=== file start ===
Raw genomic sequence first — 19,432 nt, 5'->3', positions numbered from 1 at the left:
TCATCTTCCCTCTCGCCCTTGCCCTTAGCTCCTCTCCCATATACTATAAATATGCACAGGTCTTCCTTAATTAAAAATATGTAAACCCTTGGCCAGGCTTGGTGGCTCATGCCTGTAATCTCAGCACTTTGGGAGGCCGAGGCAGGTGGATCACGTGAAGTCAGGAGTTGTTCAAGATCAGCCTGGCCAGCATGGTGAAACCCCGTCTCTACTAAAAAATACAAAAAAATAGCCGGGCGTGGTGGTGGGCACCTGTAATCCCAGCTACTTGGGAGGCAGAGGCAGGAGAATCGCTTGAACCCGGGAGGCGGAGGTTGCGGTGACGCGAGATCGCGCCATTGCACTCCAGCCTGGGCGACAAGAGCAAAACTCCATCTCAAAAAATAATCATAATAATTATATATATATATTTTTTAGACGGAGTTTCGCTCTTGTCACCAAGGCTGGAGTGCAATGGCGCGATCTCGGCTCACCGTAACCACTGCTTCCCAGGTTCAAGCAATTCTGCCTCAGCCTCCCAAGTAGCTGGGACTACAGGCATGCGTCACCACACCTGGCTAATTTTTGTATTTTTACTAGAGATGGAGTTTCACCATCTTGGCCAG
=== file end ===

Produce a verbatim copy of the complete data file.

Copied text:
Raw genomic sequence first — 19,432 nt, 5'->3', positions numbered from 1 at the left:
TCATCTTCCCTCTCGCCCTTGCCCTTAGCTCCTCTCCCATATACTATAAATATGCACAGGTCTTCCTTAATTAAAAATATGTAAACCCTTGGCCAGGCTTGGTGGCTCATGCCTGTAATCTCAGCACTTTGGGAGGCCGAGGCAGGTGGATCACGTGAAGTCAGGAGTTGTTCAAGATCAGCCTGGCCAGCATGGTGAAACCCCGTCTCTACTAAAAAATACAAAAAAATAGCCGGGCGTGGTGGTGGGCACCTGTAATCCCAGCTACTTGGGAGGCAGAGGCAGGAGAATCGCTTGAACCCGGGAGGCGGAGGTTGCGGTGACGCGAGATCGCGCCATTGCACTCCAGCCTGGGCGACAAGAGCAAAACTCCATCTCAAAAAATAATCATAATAATTATATATATATATTTTTTAGACGGAGTTTCGCTCTTGTCACCAAGGCTGGAGTGCAATGGCGCGATCTCGGCTCACCGTAACCACTGCTTCCCAGGTTCAAGCAATTCTGCCTCAGCCTCCCAAGTAGCTGGGACTACAGGCATGCGTCACCACACCTGGCTAATTTTTGTATTTTTACTAGAGATGGAGTTTCACCATCTTGGCCAG